Associate Professor Antigone Kouris’ Blog

Antigone KourisAssociate Professor Antigone Kouris APD, PhD, Post Grad Dip Diet, Post Grad Dip Bot Med, BSc Biochem/Micro (Hons)   
Senior Academic, Discipline Dietetics and Human Nutrition  La Trobe University  
Director (Clinical Dietitian), Total Nutrition care
Director, Skinnybik Pty Ltd 
Author “Medications: Good and Bad Interactions with foods, herbs and nutrients
Author “Food Sources of Nutrients” 
Author “Your are what you cook – Mediterranean & South Asian”



Australian Lupin flour & Skinnybik Lupin cookies (gluten free)

What is lupin?  

Lupin is an ancient legume consumed for centuries as part of the Mediterranean diet.  Today around 80% of the world’s lupin crop is grown in Western Australia where it is milled into flour.  Dr Joanna McMillan (from Channel 9) predicts that lupin will be the next superfood in 2017.Lupin pic

How does lupin compare to other legumes?

Lupin is the world’s richest natural source of combined plant protein and fibre.  Lupin is therefore the “king” of legumes.  Compared to other legumes, lupin has 2-3 times more protein and fibre and much less starch, so it has a much lower glycaemic index. It is also a source of minerals and antioxidants. Furthermore, unlike other legumes, it has very low levels of anti-nutritional factors (which can reduce the absorption of nutrients).  Lupin is also gluten free, non GM and eco-friendly.

How can Australian lupin flour be used? 

Australians need to eat more legumes and lupin flour makes it easier to do this!  By replacing half the usual flour in recipes with lupin flour, one can dramatically increase the protein and fibre and reduce the carbohydrate load and glycaemic index of baked goods like bread, cakes, biscuits, scones, pancakes and chapattis.  Also, because of the negligible anti-nutritional factors, lupin flour can be used un-cooked and added directly to shakes, yoghurt, dips, soups etc.

Lupin Flour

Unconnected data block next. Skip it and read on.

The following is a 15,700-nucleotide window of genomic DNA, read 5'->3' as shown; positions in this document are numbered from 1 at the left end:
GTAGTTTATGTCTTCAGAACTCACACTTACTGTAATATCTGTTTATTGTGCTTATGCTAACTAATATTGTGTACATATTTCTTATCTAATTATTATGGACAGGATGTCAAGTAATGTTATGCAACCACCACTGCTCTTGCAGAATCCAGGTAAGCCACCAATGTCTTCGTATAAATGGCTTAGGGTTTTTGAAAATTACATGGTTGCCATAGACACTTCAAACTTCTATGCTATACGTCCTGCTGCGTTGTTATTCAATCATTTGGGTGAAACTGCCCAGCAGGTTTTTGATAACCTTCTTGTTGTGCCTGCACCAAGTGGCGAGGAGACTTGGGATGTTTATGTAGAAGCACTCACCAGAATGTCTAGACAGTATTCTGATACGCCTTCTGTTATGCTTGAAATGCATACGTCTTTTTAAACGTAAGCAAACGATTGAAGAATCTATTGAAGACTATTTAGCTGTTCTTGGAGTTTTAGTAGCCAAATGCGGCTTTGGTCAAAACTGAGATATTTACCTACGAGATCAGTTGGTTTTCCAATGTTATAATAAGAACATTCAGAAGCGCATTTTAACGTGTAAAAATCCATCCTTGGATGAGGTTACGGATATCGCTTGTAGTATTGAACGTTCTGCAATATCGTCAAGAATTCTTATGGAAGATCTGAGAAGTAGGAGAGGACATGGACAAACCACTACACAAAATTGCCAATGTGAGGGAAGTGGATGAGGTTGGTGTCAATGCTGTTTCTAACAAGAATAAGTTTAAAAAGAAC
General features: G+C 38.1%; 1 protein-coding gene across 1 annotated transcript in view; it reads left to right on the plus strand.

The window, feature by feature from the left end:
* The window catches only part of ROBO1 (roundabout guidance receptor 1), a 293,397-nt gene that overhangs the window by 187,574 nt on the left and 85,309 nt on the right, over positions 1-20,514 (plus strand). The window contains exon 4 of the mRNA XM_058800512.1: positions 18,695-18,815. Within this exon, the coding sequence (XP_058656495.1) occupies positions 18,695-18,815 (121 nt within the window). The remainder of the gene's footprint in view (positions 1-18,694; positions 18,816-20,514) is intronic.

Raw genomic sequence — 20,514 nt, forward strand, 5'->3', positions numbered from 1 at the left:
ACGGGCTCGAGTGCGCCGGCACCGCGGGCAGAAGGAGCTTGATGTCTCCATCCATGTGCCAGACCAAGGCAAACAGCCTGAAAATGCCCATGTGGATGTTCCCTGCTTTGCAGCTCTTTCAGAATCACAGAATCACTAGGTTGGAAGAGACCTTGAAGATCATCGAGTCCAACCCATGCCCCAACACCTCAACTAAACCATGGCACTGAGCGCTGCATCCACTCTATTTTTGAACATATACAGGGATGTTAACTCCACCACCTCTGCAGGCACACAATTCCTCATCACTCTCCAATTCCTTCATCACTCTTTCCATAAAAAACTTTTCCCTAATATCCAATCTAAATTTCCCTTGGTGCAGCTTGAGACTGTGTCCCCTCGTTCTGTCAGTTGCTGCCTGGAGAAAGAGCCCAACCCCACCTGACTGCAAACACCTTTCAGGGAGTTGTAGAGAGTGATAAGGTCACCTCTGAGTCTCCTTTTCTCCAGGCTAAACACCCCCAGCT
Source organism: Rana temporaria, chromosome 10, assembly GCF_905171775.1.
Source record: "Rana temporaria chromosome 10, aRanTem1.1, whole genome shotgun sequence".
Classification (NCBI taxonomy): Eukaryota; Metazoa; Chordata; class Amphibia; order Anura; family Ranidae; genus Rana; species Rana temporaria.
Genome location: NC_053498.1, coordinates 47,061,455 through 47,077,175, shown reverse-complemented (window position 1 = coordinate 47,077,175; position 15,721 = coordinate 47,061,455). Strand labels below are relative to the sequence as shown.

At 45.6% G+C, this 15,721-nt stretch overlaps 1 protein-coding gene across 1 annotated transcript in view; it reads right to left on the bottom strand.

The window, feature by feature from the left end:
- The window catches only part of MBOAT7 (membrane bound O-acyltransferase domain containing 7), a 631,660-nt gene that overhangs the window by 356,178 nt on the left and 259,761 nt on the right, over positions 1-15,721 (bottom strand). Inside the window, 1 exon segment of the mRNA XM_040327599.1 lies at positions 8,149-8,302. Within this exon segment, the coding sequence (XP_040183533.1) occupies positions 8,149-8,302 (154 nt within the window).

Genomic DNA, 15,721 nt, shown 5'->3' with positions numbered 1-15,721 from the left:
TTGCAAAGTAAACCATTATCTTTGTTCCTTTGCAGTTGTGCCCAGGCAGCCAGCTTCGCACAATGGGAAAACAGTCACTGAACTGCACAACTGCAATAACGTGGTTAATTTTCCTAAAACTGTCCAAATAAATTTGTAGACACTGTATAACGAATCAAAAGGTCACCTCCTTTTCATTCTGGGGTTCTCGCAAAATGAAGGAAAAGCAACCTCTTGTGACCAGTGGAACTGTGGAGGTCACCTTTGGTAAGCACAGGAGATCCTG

Have there been any studies on Australian lupin flour?

Preliminary studies on lupin flour enriched bread and cookies showed they can help reduce hunger as well as blood glucose and insulin response in people with and without diabetes. Beneficial effects have also been observed on blood pressure, cholesterol and the gut microbiome.  However people with peanut and legume allergies need to  avoid lupin.

Lupin Grapg

We need healthier biscuits!

Australians love biscuits and cookies. About half the population eat them on a weekly basis, especially with tea or coffee. Nutritionists advise Australians to avoid them because they are mostly full of refined sugar and starch, bad fats and too low in fibre and protein. Gluten free cookies can be particularly unhealthy due to the highly processed starchy high GI nutrient poor flours made from rice, potato and tapioca.  There is no reason why biscuits cannot be healthy.

What’s so good about Skinnybik LUPIN cookies? 

Harnessed with this knowledge about the nutritional and health benefits of lupin flour, I decided Australia needed a ‘better for you’ guilt-free low sugar cookie range based on lupin, which was also gluten free.Skinnybik pic
In fact, compared to other plain sweet biscuits they have:

  – 400% more fibre

   – 50% less sugar/refined carbs

   – double the protein

   – half the salt

   – 80% less saturated fat

   – only 52 calories each (per 15g)

   – a unique scone-like texture.

The range includes a GF savoury turmeric chia cookie made with extra virgin olive oil. After 3 years of testing on thousands of patients I can confidently say that all 4 flavours (P.S. one flavour is low FODMAP Spelt) are very popular. The overwhelming feedback is that they are a delicious HUNGER BUSTING guilt free low sugar snack that can help with weight management.


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Until next time…Antigone


Click here for your chance to win a Skinnybik Cookies selection!

Click here to read more about Antigone

You Are What YoCookbook Kouris luluu Cook, by Dr Antigone Kouris, is a Wellness Cookbook containing 80 easy to prepare healthy recipes for the family using Mediterranean and South Asian flavours. Many of the recipes have been adapted from traditional Greek recipes and made healthier by reducing the calories, fat, carbs and many are naturally gluten free. Therefore most recipes are suitable for weight control and for people with diabetes, high cholesterol and coeliac disease. Recipes have been developed by Dr Kouris using knowledge gained from her Greek mother and mother-in-law, her research on the Mediterranean diet and the latest nutrition research, especially on preferred cooking methods (more stews less grills) and use of herbs and spices (especially oregano and turmeric for their anti-inflammatory properties). The book includes a simple guide for a preferred weekly menu and a ‘plate’ guide for food portions. Click here to purchase a copy.